February 22, 2013

The Supreme Court Says A Seizure Isn't Incident To A Search That Happened A Mile Away

Someone told the police that Chunon Bailey sold drugs. Worse, he sold drugs and had a gun at his house at 103 Lake Drive in Wyandanch, New York.

That someone was a confidential informant.

The police took that tip and got a search warrant for 103 Lake Drive.

The police were getting ready to go into his house - they had set up outside and were watching it.

They saw Mr. Bailey leave the basement apartment at 103 Lake Drive and get in a car. Two officers followed the car as it drove away. The rest of the search team started searching the house.

A mile away, the cops pulled Mr. Bailey over. They ordered him out of the car and patted him down. They found a ring of keys in his pocket.

They then put him in handcuffs and told him that he was being detained incident to a search warrant at 103 Lake Drive - a mile away.

Inside the house they found a number of things that were unlawful to possess. He was charged in the Eastern District of New York with possessing those things.

Detention Incident to a Search Warrant

1038828_u_s__supreme_court_2.jpgNormally, when the police execute a search warrant, they can hold people who are inside the house that's being searched. Even though holding someone is a "seizure" that generally not only allowed under the Fourth Amendment, there's an exception when the person was held while the police execute a search warrant.

Mr. Bailey's case is a little off that mark though.

Sure, if the cops bust in to your house, it makes sense that they'd want to make sure you don't come after them with a gun or take a magnet to all of your hard drives. And the best way to do that is make sure you're not near a gun or a magnet - which will require a little bit of detention.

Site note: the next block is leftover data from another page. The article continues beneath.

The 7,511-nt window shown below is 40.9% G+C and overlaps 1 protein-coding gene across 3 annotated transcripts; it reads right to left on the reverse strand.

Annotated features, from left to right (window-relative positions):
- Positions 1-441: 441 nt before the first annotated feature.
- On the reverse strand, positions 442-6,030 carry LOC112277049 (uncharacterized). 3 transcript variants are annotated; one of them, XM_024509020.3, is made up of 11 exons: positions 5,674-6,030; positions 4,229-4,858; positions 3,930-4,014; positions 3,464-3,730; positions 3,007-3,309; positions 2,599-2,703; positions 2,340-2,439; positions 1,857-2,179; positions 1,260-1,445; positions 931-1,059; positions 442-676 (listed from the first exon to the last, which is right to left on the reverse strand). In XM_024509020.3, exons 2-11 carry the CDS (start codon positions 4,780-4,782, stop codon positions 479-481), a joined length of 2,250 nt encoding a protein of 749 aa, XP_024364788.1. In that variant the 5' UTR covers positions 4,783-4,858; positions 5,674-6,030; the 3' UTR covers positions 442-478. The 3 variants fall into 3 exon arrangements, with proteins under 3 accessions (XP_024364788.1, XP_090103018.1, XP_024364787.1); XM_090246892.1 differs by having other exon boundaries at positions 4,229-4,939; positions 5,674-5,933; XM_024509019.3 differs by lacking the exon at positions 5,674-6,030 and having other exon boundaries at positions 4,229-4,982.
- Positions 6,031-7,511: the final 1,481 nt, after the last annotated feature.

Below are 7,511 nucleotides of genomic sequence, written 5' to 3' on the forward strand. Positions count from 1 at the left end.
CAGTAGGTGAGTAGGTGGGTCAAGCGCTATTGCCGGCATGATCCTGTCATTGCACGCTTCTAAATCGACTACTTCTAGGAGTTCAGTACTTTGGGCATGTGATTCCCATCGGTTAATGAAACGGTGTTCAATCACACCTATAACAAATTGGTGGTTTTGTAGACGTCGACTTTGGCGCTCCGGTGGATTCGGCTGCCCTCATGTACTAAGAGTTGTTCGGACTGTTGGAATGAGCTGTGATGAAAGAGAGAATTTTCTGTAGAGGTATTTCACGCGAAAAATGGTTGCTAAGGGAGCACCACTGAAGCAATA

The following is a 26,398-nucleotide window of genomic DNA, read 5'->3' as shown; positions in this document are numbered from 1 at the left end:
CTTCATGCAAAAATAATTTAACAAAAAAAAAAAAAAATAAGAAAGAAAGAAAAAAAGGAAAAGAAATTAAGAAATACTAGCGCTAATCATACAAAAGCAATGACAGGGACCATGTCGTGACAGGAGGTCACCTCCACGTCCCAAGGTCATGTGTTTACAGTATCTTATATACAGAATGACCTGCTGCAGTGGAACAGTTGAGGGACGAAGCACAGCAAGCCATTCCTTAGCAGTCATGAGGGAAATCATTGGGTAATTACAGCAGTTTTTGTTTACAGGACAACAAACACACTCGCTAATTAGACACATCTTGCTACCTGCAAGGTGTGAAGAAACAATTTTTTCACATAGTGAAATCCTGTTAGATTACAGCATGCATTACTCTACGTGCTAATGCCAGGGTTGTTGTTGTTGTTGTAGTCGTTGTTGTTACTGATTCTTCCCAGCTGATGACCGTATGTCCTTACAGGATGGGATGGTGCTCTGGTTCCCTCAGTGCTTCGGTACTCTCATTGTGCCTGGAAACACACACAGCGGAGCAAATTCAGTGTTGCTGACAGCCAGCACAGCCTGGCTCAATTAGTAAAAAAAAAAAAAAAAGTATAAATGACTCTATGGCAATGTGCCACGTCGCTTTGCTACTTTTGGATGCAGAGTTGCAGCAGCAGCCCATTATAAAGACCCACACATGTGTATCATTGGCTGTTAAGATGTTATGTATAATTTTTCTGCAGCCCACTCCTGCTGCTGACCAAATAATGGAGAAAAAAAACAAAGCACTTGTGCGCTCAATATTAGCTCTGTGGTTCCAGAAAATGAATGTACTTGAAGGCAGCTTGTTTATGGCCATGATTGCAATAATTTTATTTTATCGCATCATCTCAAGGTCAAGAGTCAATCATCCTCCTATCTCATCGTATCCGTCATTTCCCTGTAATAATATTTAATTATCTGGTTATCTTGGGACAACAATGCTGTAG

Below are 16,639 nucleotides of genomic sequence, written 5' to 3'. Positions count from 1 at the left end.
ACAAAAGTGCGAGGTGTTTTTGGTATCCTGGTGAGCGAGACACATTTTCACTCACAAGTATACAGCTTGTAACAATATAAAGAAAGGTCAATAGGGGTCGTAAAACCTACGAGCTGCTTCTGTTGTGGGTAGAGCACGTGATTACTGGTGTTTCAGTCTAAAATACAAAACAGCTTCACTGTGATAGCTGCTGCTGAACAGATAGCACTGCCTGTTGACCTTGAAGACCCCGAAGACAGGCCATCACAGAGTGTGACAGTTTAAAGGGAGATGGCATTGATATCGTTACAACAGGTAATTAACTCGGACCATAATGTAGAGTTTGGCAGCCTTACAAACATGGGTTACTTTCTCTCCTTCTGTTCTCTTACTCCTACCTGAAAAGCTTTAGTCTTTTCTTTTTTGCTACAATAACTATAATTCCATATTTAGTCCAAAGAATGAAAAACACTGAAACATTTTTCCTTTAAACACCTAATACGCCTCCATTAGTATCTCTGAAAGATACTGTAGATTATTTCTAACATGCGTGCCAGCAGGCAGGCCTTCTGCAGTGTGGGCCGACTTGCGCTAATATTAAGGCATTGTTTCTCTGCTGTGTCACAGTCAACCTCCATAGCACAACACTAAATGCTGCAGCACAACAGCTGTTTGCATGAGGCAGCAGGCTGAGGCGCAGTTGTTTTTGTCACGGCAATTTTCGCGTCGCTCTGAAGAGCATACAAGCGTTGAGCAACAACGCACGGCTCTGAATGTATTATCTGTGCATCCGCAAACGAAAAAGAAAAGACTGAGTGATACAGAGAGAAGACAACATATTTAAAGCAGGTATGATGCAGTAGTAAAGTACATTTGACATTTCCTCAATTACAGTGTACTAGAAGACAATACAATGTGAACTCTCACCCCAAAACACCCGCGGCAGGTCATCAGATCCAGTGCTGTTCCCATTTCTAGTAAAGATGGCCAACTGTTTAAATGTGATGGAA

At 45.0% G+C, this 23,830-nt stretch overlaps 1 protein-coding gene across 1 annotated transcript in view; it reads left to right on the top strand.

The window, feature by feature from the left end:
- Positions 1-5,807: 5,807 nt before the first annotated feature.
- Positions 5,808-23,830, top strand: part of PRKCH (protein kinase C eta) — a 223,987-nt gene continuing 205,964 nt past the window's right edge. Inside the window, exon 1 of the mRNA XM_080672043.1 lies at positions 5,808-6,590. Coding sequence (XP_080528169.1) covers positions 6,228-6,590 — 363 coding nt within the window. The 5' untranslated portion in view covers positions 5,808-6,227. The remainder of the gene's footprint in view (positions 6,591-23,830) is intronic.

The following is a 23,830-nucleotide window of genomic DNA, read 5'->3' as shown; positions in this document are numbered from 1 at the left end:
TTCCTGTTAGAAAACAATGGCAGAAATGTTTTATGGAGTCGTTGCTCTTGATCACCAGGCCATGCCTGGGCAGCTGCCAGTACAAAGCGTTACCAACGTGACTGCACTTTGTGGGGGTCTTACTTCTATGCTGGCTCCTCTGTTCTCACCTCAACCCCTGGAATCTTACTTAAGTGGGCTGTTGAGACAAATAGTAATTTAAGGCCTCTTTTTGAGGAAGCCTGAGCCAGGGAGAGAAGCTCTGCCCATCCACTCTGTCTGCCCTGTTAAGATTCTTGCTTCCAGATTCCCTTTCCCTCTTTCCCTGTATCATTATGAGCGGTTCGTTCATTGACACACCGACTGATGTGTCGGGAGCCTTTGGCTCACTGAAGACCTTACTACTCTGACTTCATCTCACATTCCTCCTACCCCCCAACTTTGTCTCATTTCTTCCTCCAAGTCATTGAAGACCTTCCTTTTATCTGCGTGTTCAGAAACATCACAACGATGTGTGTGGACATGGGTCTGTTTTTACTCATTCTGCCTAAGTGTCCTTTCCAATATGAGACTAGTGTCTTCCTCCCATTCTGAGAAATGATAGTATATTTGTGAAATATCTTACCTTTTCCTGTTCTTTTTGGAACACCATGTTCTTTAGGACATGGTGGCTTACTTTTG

So courts are sensitive to that and allow the police to detain someone - even though any detention is a "seizure" within the scope of the Fourth Amendment as a part of executing a search warrant. The Supreme Court said that's ok in Michigan v. Summers.

Though, Mr. Bailey's case, the limits of a detention incident to the execution of a warrant grew way beyond what the rule had allowed in the past - following a guy away from his house, stopping him a mile away, and bringing him back just so he could be "incident" to his place being searched.

Nonetheless,

The Court of Appeals for the Second Circuit ruled that Bailey's detention was proper and affirmed denial of the suppression motion. It interpreted this Court's decision in Summers to "authoriz[e] law enforcement to detain the occupant of premises subject to a valid search warrant when that person is seen leaving those premises and the detention is effected as soon as reasonably practicable." 652 F. 3d 197, 208 (2011).

Happily for Mr. Bailey, we have a Supreme Court.

The Court, in United States v. Bailey, held that Mr. Bailey was not detained as a part of a search that was happening a mile away from a place he was trying to leave.

One opinion, written by Justice Kennedy, said this was because the Fourth Amendment balancing of harms that's necessary to figure out if a seizure is "reasonable" cuts against this kind of search. Another opinion, written by Justice Scalia, said this was because Summers announced a bright line rule that just doesn't apply to this case.

But, in the end, Mr. Bailey's detention was not lawful.

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The Federal Criminal Appeals Blog is published by The Kaiser Law Firm PLLC in Washington, DC. The Kaiser Law Firm represents people who have been charged with federal crimes, are under federal investigation, or have a federal criminal appeal.

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